Big optimization idea in bumpmapping pixel shader

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OK, this just came to me(the recent gamasutra article about texture compression sparked this idea). Proposal: Instead of storing a texture + normal map in RGB + XY with calculated Z form, I believe it would be more efficient to store it in RG + XYZ with calculated B form. Explaination: The process of deriving Z from X and Y on a normal map is a fairly complex one. If Z was stored with the normal map, it would mean that the normal map's length component could be adjusted to increase or decrease the brightness of that texel. If the color component is "normalized" so that R+G+B=1 and the XYZ normal was shortened/elongated to compensate, it is possible to remove the B component from the color and calculate it through the equation: B=1-R-G. The math behind it: Traditional method pixel shader code(no preprocessing): XY = XY Z = sqrt(1 - X*X - Y*Y) RGB = RGB * dot(XYZ, lightXYZ) My method: Preprocessing: XYZ = XYZ * (R+G+B) / 3 RG = RG / (R+G+B) Pixel shader code: XYZ = XYZ * 3 RG = RG * dot(XYZ, lightXYZ) B = (1-R-G) * dot(XYZ, lightXYZ) As you can see, this eliminates a sqrt cycle and untangles a mul in the pixel shader. Has anyone thought of this before? Has anyone ever seen an implementation of it? Edit: My math was funky, I fixed it [Edited by - dreddlox on January 2, 2006 5:10:11 AM]

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What about the other 99.9% of cases in which the diffuse/colour texture isn't pseudo-normalized, such that R+G+B=1?

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Quote:
 Original post by Cypher19What about the other 99.9% of cases in which the diffuse/colour texture isn't pseudo-normalized, such that R+G+B=1?

The color texture is pseudo-normalized in preprocessing(ie. non-runtime). When the length of the normal is adjusted, the texel effectively becomes brighter or dimmer to compensate for the pseudo-normalization.
This is basically an adaptation of the YUV color of video codecs(Y=lumi, UV = chroma).

Have an example:
Start with the color RGB={0.5, 1.0, 0.5} and the normal XYZ{sqrt(0.5},sqrt(0.5},0}, the transformed light vector of {1,0,0}
Do my preprocess math to get the new values: RG = {0.25,0.5}, XYZ = {sqrt(0.5}*2/3,sqrt(0.5}*2/3,0}
Calculate that RGB' = {0.25,0.5,0.25}.
Multiply through lighting equation to get pixel value: RGB = (sqrt(0.5}/2,sqrt(0.5},sqrt(0.5}/2}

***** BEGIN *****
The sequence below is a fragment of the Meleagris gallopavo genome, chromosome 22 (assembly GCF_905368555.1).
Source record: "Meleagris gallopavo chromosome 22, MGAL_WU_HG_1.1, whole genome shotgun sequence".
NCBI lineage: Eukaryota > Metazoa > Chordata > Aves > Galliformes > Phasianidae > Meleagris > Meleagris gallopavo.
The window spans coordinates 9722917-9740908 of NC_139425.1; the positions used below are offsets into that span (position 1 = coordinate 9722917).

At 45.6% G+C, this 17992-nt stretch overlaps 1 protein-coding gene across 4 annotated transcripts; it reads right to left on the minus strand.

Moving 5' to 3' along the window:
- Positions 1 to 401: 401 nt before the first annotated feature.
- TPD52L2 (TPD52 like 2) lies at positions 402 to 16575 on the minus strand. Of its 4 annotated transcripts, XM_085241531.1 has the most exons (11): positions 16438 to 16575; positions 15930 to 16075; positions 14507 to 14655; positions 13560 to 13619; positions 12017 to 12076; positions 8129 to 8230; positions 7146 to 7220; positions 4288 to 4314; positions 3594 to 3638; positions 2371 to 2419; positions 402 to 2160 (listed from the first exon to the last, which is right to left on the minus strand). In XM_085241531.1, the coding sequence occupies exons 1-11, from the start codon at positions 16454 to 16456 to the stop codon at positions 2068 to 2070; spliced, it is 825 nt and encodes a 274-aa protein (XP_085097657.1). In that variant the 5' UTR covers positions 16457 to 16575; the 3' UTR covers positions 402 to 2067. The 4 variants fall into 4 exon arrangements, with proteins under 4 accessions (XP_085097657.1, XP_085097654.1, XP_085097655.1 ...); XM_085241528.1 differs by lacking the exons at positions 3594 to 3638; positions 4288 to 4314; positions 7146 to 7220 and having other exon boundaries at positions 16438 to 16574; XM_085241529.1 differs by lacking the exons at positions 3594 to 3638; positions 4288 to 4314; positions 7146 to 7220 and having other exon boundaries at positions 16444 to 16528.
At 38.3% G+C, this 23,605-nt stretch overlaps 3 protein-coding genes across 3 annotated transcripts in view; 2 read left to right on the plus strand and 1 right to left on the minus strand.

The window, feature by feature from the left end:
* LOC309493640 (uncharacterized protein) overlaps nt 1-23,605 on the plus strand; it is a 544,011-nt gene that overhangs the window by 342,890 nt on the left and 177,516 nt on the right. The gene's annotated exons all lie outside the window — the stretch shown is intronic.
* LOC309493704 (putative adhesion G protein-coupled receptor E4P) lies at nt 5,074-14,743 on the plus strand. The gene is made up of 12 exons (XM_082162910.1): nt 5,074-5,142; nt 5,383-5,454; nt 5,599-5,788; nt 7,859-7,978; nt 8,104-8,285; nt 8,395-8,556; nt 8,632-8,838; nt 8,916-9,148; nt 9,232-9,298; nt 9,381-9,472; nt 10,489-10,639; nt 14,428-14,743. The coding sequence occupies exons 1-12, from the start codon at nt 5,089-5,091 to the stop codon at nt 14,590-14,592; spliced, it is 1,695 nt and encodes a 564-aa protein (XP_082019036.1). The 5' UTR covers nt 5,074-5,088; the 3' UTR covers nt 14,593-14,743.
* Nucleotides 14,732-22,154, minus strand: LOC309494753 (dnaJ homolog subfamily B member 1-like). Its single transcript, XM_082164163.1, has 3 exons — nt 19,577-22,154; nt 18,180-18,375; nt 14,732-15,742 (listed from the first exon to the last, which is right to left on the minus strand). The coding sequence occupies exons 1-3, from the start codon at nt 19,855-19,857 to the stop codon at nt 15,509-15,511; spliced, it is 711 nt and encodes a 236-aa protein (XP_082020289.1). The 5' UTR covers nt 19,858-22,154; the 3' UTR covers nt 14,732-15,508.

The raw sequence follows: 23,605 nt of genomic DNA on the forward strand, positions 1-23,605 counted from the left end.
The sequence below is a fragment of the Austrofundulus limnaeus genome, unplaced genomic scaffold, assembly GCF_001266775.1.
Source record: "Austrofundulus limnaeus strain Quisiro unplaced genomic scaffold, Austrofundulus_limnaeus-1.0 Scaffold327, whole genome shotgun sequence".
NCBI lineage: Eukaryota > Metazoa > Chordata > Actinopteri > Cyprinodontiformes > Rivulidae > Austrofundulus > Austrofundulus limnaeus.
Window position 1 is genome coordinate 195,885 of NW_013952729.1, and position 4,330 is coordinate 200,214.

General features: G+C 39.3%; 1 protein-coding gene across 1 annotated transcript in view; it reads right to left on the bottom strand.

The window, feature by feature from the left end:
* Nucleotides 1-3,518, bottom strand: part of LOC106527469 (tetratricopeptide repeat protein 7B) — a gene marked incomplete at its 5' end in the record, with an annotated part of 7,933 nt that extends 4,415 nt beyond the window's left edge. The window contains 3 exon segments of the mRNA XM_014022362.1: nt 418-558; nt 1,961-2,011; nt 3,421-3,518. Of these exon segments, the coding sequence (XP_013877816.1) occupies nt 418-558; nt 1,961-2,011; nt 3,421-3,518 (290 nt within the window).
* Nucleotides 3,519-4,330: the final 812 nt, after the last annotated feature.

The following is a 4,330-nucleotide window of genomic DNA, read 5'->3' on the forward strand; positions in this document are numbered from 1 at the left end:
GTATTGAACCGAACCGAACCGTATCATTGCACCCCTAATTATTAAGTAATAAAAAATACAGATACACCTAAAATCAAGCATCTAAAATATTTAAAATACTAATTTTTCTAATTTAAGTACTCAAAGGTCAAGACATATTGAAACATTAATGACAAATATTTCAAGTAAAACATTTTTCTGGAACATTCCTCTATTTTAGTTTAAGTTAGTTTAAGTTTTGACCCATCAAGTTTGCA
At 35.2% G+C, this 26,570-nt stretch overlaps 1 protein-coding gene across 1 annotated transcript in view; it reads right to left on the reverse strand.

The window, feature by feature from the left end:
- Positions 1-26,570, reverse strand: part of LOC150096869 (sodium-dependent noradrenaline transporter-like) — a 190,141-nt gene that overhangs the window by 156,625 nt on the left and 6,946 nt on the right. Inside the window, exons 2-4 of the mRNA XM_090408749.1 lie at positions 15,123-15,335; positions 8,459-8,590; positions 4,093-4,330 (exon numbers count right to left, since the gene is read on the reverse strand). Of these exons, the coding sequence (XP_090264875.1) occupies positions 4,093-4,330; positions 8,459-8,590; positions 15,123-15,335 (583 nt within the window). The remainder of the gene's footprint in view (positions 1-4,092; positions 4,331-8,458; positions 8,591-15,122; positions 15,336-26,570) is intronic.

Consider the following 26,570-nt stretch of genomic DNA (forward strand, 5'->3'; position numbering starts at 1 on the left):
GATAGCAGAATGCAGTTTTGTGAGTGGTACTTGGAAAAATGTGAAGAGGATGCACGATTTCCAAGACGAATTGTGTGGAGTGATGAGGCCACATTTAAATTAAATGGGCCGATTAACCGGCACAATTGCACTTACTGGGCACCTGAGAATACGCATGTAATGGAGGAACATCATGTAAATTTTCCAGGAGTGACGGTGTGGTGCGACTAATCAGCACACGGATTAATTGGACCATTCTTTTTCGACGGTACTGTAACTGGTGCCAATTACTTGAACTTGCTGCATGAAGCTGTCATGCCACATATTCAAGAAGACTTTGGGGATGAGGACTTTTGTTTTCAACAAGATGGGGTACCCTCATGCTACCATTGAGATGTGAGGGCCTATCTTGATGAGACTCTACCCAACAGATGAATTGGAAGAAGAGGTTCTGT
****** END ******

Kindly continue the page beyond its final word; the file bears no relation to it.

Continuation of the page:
Preprocess to get RGB={0.5,1.0,0.5}, XY = {sqrt(0.5),sqrt(0.5)}
Calculate XYZ = {sqrt(0.5},sqrt(0.5},0}
Multiply through lighting equation to get pixel value: RGB = (sqrt(0.5}/2,sqrt(0.5},sqrt(0.5}/2}

[size=-1]Edit: I'm tired and not completing my sentences. Lay off >.<

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Why do you have to calculate either? Can't you just store the Z in the normal map along with X and Y (as well as having an RGB texture), or am I missing something here?

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Quote:
 Original post by MonderWhy do you have to calculate either? Can't you just store the Z in the normal map along with X and Y (as well as having an RGB texture), or am I missing something here?

Mainly to conserve memory bandwidth. Almost all texture formats store require that a texel is either 1, 2 or 4 bytes big, this means that an XYZ texture would be stored as an XYZ_ texture(ie. a unused byte on the end), whereas an XY texture would be stored as is, and would take up half the space of the XYZ_. Another possibility is having an RGBX texture and a YZ texture, but that just feels silly.
Admittedly, this would mean my algorithm is most useful in a situation with an alpha channel, eg. RG + XYZA. But combinations of the DXTs can make RG + XYZ worthwhile.

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Quote:
 Another possibility is having an RGBX texture and a YZ texture, but that just feels silly.

Well I'd say it's a matter of whether it'll run at a speed equal to or greater than your method, than whether it feels silly or not.

Plus you can have other info you may want as well stored in textures. E.g. Gloss maps, height maps (for parallax mapping), alpha channels etc.

Sure there will be situations where your method may be worthwhile but remember to consider the other options as well.

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